Tina Byles Williams is CEO and founder of FIS Group, a US asset manager. She speaks with Global Finance about US-China trade conflict, and the winners and losers in the new world order.
Global Finance: Are we headed for recession?
Tina Byles Williams: We are watching the course of the US dollar, oil prices and the growth of the US relative to the rest of the world. The challenge for investors is that there is so much idiosyncratic risk. China is clearly slowing down.
GF: Who wins and who loses as China slows?
Byles Williams: What is different in this slowdown is China’s floating currency. In prior periods, China’s strategy was demand stimulation. Now, quite a bit of the work can be done through depreciation of the renminbi. Exports have increased. Compare a strategy of insulating China through currency depreciation as opposed to demand stimulation: The former is somewhat destructive for those exporting into China; the latter is much more supportive of emerging markets.
GF: What are your thoughts on US-China trade?
Byles Williams: It is talk with a big stick, and arrival with a white flag. The problem is that the fissure is more than trade. It is strategic, with US hard-liners trying to revise the global integration model between the US and China. Who wins: the hard-liners focused on China as a strategic rival, or the business community? On the Chinese side, they are happy to give concessions for breathing room to continue their economic course.
GF: What are CEOs thinking about in terms of the trade wars?
Byles Williams: If the current level of integration with China is reduced, how does that impact my business and where else do I locate my supply chain? Strip away the rhetoric: A trade war is not a trade war; it is cyber-espionage; it is technology transfers. There is a military component. Think of China’s demand for semiconductors. Artificial intelligence; open-source coding: Are they vulnerable as China attempts to gain US technology?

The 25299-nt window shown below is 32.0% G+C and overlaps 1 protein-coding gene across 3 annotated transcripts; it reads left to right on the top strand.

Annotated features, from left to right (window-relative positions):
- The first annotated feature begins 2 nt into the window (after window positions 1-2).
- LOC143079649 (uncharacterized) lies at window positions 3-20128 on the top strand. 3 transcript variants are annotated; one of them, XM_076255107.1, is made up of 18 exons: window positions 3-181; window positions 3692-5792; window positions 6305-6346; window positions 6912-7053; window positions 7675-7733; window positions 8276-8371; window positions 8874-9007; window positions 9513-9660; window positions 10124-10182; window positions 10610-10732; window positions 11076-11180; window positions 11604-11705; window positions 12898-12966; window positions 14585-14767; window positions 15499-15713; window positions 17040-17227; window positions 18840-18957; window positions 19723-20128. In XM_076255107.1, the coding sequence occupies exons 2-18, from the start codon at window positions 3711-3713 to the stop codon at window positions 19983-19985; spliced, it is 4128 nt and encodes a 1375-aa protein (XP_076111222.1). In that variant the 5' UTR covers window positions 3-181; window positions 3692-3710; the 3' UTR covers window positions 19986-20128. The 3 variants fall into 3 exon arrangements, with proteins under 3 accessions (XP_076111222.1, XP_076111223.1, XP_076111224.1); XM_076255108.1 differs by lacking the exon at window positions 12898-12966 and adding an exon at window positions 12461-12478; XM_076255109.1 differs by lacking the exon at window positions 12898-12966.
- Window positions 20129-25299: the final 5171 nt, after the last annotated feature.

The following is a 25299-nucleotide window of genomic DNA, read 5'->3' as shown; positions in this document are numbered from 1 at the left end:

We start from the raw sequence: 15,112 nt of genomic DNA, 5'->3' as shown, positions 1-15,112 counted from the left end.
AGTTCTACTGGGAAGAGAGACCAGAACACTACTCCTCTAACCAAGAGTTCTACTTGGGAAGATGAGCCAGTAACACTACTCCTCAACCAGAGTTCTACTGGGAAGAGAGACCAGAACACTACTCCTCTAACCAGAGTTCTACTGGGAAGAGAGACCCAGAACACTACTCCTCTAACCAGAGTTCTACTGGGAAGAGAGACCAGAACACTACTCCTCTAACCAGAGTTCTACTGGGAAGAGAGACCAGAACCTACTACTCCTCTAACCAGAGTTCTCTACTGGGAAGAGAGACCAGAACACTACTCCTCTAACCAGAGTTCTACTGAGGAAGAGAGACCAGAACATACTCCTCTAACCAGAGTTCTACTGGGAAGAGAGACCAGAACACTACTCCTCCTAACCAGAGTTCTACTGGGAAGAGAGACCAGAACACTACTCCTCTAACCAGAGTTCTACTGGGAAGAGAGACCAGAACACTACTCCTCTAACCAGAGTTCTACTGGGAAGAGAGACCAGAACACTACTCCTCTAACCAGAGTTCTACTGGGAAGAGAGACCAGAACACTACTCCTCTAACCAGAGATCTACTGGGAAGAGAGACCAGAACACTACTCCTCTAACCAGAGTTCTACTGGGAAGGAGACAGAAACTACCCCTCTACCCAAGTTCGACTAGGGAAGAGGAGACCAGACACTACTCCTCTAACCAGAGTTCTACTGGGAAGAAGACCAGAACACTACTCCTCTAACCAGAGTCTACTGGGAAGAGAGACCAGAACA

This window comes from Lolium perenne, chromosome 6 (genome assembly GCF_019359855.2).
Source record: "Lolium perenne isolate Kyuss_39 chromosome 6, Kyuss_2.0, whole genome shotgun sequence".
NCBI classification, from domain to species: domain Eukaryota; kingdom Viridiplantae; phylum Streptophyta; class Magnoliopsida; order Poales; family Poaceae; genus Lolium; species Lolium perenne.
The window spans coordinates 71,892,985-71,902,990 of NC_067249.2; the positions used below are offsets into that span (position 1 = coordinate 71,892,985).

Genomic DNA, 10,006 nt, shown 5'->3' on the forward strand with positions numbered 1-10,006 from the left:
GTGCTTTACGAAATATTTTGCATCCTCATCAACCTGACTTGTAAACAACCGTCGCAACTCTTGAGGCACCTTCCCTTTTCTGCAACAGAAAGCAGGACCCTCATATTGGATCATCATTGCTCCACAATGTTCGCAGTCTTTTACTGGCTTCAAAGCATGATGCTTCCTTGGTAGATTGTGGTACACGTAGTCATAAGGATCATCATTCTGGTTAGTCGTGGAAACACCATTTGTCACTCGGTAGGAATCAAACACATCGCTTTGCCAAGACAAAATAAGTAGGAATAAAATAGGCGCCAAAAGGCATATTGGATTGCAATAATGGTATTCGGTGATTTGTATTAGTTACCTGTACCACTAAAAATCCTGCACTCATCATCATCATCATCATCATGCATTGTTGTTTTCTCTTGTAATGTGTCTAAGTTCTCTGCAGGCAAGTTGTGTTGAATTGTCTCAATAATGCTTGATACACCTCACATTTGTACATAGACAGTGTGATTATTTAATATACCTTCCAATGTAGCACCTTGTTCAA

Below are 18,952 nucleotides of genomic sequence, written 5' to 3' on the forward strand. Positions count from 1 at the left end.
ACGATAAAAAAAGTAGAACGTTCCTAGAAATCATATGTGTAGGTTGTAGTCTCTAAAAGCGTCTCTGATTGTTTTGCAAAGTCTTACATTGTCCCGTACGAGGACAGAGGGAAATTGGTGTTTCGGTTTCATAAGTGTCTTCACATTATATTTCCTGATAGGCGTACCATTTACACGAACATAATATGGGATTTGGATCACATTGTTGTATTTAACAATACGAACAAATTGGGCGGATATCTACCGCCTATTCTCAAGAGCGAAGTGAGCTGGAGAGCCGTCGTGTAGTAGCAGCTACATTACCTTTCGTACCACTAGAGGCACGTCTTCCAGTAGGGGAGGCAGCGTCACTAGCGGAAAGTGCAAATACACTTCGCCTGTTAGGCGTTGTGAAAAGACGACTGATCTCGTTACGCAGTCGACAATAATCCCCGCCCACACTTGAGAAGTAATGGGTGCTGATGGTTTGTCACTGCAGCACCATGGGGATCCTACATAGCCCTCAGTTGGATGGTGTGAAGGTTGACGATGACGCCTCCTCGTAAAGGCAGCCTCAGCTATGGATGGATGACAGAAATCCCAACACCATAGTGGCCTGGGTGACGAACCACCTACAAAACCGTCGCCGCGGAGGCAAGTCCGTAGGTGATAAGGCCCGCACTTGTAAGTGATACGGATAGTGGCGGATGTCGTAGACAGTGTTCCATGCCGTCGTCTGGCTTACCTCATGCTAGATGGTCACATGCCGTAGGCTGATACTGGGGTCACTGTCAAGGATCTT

GF: What are some impacts of China’s global investment push?
Byles Williams: China has been slowly gathering its regional network of economic relationships. I come from Jamaica, where the highway system, which was terrible, has been rebuilt by the Chinese. The result alters perceptions, including those of farmers. There is a subtle change in the sense of allegiance. There is clearly an interest to build an alternative hegemony.
GF: As an investor, what markets have appeal?
Byles Williams: While India is perpetually expensive as a market, we are strategically bullish. In Thailand, it turns out the military junta is pretty good at managing the economy. On the other hand, Korea will be challenged by China’s slowdown—though corporate reform there is meaningful. We have been long Russia for quite a while, despite Russia’s tough geopolitics. The management of the central bank has been excellent.
GF: How do you view the impact of rising populism?
Byles Williams: One thing populism leads to is inflation. It is about restricting the free flow of goods and putting in place policies that will support the populist leaders. Most defined-contribution retirement plans are invested in target-date funds, with asset-allocation models that move from stocks to bonds based on underlying assumptions about inflation. With high inflation and low growth, those models will be trashed. What happens to trillions of dollars in target-date and target-risk funds? They get hammered.